Quantifying the level of mycotoxin contamination in your feeds is always difficult, as there are >400 different species of mycotoxins, all with varying levels of toxicity, and they may not be in every part of the silage clamp or TMR that we sample! Generally speaking, any plant with a flowering head (such as maize or wheat) could have developed fungi in the field, under stress conditions such as drought or wet weather, which produce the ‘in field’ mycotoxins on the plant. When harvested, the mycotoxins remain in the silage, and in some cases, further mould/fungi growth in the clamp can lead to more ‘storage’ mycotoxin production.
What are the main symptoms of Mycotoxin damage?
- Reduction in dry matter intake
- Reduced rumen function – cud balls
- Poor fertility, particularly cystic ovaries and cycle abnormalities
Types of mycotoxins and how they can affect your herd
The Type A Trichothecenes will potentially cause issues such as loose/variable dung, reduce feed intake, cause intestinal damage, alter rumen functions and result in poor nutrient digestion. We can also see issues with conception rates, embryo health.
The Type B Trichothecenes will potentially cause issues such as loose/variable dung, reduce feed intake, cause intestinal damage, alter rumen functions and result in poor nutrient digestion. We can also see stillborn births with the Type B. These symptoms can lead to lower milk production. Cows may also become lethargic and their immune system can also be suppressed.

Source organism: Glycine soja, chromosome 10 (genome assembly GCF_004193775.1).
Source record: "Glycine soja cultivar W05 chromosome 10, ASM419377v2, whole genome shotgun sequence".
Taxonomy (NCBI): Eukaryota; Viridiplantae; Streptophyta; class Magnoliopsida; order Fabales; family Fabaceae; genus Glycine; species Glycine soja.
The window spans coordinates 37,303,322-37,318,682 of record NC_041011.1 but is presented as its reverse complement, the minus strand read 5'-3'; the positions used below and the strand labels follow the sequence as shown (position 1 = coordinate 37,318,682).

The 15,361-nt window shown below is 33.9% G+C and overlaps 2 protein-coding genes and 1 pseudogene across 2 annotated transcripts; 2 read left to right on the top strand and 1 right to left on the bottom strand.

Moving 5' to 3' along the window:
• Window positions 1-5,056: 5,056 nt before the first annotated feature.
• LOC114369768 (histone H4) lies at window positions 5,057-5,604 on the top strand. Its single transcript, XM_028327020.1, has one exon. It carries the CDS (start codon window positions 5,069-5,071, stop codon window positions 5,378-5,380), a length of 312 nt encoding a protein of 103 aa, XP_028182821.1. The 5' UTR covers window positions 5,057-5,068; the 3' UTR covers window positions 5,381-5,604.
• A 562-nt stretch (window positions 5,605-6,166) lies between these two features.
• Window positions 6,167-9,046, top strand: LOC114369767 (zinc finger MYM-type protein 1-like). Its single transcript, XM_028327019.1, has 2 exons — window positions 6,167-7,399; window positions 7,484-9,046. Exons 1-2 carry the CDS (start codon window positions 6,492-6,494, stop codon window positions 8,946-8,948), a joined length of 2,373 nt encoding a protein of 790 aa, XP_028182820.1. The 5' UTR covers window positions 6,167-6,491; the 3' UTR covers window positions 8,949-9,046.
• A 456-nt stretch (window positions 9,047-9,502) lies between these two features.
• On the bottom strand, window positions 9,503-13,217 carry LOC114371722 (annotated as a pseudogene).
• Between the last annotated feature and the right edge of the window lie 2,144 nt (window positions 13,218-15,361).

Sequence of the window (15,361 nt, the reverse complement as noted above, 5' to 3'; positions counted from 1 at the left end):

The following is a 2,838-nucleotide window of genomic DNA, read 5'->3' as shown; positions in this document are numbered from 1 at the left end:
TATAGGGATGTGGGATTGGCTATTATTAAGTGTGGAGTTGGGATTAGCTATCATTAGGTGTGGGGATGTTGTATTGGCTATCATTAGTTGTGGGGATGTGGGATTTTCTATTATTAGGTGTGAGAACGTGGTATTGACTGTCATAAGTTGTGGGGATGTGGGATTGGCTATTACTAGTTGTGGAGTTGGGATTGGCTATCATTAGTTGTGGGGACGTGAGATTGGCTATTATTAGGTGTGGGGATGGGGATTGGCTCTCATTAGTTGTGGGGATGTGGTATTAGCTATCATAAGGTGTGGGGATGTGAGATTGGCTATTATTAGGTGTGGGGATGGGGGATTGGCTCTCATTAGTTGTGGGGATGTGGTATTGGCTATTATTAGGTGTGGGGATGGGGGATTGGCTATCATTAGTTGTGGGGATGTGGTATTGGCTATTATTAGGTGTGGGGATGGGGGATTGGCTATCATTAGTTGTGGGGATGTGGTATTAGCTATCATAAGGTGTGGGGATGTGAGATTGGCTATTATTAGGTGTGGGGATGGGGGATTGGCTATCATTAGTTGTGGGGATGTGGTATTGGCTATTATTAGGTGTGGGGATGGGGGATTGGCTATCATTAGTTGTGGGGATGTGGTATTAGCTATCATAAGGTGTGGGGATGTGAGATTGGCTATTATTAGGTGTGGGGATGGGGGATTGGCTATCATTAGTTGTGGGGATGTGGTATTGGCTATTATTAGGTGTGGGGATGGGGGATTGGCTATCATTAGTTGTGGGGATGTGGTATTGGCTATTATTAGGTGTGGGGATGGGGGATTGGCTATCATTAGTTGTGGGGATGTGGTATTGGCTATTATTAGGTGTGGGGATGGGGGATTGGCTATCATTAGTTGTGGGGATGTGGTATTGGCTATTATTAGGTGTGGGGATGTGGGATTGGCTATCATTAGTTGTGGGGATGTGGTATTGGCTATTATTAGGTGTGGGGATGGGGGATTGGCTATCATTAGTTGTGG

Zearalenone can cause issues with reduced reproductive overall performance of cows, resulting in delayed sexual maturity or altered conception rates, irregular heats. We can also see cystic cows or early embryonic deaths.
The emerging Mycotoxins contain toxins such as Moniliformin, Alternariol and Tenuazonic acid, these can cause issues such as damage to the heart muscle, including myocardial lesions and increased relative heart weights, also muscular weakness, respiratory distress, decreased feed intake, BW gains, liver damage, diarrhoea, vomiting, haemorrhages, muscle tremor and convulsion and can have a negative impact on reproductive functions.
Other Penicillium mycotoxins may decrease beneficial microbial populations in the rumen, decrease synthesis of volatile fatty acids and change microbial protein production. Such effects may result in digestive disorders, a decrease in animal performance and altered milk production or milk quality. Suppression of the immune system could also occur.
Fusaric acid can play a part in reducing intakes and efficiency and causing lameness along with feed refusal and udder edemas.
How can mycotoxins be dealt with on-farm?
MYCOSORB A+ reduces mycotoxin absorption, negating the effects on production:
- Proven Broad spectrum binder tackling most mycotoxins
- Fast acting, and at low doses (50-150g/cow)
- Proven by scientific research – 146 peer-reviewed studies
- 50g/cow costs approx. 10p/head/day – ROI of 2.5:1 (increased milk profit over cost)